Term used to describe a product that is only compatible with a specific type of hardware, software, computer or manufacturer. When referring to computer hardware, it is recommended that you do not choose a proprietary device as it reduces compatibility and generally the capability of upgrading that product in the future.


Introduced by IBM, ISA or Industry Standard Architecture was originally an 8-bit bus that was later expanded to a 16-bit bus in 1984. When this BUS was originally released it was a proprietary BUS, which allowed only IBM to create peripherals and the actual interface. However in the early 1980's other manufacturers were creating the bus.
In 1993, Intel and Microsoft introduced a PnP ISA bus that allowed the computer to automatically detect and setup computer ISA peripherals such as a modem or sound card. Using the PnP technology an end-user would have the capability of connecting a device and not having to configure the device using jumpers or dipswitches.
To determine if an ISA card is an 8-bit or 16-bit card physically look at the card. You will notice that the first portion of the slot closest to the back of the card is used if the card is an 8-bit card. However, if both sections of the card are being utilized the card is a 16-bit card.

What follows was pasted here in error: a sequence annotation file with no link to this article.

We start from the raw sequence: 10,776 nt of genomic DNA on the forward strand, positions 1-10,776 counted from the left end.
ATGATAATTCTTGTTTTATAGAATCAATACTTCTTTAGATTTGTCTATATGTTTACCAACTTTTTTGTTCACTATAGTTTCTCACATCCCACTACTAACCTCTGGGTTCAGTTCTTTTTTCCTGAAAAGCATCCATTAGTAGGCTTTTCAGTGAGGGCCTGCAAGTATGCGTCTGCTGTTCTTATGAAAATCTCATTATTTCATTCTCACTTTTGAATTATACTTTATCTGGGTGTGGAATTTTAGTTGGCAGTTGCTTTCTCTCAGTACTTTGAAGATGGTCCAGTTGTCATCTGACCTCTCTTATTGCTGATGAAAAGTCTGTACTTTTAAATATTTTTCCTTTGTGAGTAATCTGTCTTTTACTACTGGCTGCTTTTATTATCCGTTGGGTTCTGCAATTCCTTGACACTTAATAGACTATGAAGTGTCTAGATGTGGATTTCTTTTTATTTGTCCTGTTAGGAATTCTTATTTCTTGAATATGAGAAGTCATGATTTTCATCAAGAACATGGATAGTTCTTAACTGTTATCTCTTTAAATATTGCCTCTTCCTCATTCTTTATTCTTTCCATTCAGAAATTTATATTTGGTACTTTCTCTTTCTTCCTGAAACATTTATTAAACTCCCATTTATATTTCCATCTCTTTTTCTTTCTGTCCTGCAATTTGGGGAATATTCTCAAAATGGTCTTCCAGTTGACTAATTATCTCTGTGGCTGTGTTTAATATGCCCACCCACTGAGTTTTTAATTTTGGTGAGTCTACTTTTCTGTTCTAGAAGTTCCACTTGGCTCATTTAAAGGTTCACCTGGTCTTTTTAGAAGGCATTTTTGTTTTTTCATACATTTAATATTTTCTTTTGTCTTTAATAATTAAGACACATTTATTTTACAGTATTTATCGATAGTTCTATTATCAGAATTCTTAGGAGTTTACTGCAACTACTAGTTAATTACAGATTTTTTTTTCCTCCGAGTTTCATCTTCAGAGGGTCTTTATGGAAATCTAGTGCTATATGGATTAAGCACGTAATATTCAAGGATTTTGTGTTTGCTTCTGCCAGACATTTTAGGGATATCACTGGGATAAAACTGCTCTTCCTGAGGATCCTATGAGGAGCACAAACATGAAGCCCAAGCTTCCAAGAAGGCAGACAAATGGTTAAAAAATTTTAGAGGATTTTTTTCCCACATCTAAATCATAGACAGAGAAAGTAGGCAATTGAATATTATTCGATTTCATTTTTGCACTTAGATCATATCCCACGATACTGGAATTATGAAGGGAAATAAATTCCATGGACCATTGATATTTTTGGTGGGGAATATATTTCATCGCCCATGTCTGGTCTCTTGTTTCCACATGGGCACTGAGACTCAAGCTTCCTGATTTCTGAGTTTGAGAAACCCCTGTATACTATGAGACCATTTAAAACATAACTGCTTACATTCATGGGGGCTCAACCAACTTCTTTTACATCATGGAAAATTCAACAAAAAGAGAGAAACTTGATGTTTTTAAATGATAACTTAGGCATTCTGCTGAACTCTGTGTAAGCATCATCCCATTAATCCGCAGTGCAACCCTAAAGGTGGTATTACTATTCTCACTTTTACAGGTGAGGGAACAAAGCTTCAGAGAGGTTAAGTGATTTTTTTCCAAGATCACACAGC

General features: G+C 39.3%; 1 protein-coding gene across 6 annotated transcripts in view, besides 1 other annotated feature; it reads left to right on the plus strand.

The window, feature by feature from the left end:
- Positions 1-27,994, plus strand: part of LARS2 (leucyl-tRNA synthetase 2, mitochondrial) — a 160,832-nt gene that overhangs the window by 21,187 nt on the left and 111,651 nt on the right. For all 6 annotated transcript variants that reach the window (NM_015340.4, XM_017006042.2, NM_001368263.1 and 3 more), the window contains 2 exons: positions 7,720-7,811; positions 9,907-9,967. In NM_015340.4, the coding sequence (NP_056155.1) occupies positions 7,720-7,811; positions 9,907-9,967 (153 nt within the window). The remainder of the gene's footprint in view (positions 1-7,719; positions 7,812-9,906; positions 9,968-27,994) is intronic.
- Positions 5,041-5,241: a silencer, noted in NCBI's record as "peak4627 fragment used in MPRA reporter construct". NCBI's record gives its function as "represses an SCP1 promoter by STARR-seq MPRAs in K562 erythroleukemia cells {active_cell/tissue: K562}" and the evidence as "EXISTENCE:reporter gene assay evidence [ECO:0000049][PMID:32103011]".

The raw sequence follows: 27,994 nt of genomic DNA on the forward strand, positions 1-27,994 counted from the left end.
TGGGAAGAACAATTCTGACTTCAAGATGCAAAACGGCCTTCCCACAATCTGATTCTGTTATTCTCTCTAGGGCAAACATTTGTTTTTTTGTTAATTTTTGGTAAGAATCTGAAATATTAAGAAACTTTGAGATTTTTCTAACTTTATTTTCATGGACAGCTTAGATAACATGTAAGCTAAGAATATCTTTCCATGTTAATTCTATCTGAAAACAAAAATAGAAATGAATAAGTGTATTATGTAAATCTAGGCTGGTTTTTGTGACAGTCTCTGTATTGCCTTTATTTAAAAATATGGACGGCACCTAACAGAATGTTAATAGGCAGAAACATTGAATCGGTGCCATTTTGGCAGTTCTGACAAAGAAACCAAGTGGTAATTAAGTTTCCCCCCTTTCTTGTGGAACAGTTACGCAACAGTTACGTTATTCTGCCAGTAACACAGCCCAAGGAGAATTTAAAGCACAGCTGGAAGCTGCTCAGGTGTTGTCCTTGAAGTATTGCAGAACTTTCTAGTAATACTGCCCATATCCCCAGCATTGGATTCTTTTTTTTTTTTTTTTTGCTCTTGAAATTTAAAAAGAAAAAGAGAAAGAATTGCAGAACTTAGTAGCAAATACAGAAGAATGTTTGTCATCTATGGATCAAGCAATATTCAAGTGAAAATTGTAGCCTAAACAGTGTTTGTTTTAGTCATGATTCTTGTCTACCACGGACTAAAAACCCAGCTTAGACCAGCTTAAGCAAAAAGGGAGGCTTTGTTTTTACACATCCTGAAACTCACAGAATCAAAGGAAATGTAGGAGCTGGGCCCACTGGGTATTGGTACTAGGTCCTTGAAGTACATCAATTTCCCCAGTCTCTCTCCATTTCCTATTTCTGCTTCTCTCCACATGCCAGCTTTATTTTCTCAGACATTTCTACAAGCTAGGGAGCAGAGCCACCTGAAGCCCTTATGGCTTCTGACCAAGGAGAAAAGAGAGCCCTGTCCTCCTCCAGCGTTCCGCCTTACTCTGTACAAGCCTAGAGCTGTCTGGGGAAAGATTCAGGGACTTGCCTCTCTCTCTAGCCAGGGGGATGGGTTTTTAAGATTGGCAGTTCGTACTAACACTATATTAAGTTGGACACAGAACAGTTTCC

Many manufacturers are trying to eliminate the usage of the ISA slots however for backwards compatibility you may find 1 or 2 ISA slots with additional PCI slots, AGP slots, etc. However, today you may also have a motherboard that has no ISA slots. We highly recommend when purchasing any new internal expansion card that you stay away from ISA as it has for the most part disappeared.


Short for Micro Channel Architecture, MCA was introduced by IBM in 1987, MCA or the Micro Channel bus was a competition for ISA BUS. The MCA bus offered several additional features over the ISA such as a 32-bit bus, automatically configure cards (similar to what Plug and Play is today), and bus mastering for greater efficiency.
One of the major downfalls of the MCA bus was it being a proprietary BUS and because of competing BUS designs. The MCA BUS never became widely used and has since been fazed out of the desktop computers.


Short for Extended Industry Standard Architecture, EISA was announced September of 1988. EISA is a computer bus designed by 9 competitors to compete with IBM's MCA BUS. These competitors were AST Research, Compaq, Epson, Hewlett Packard, NEC, Olivetti, Tandy, WYSE, and Zenith Data Systems.
The EISA Bus provided 32-bit slots at an 8.33 MHz cycle rate for the use with 386DX, or higher processors. In addition the EISA can accommodate a 16-bit ISA card in the first row.
Unfortunately, while the EISA bus is backwards compatible and is not a proprietary bus the EISA bus never became widely used and is no longer found in computers today.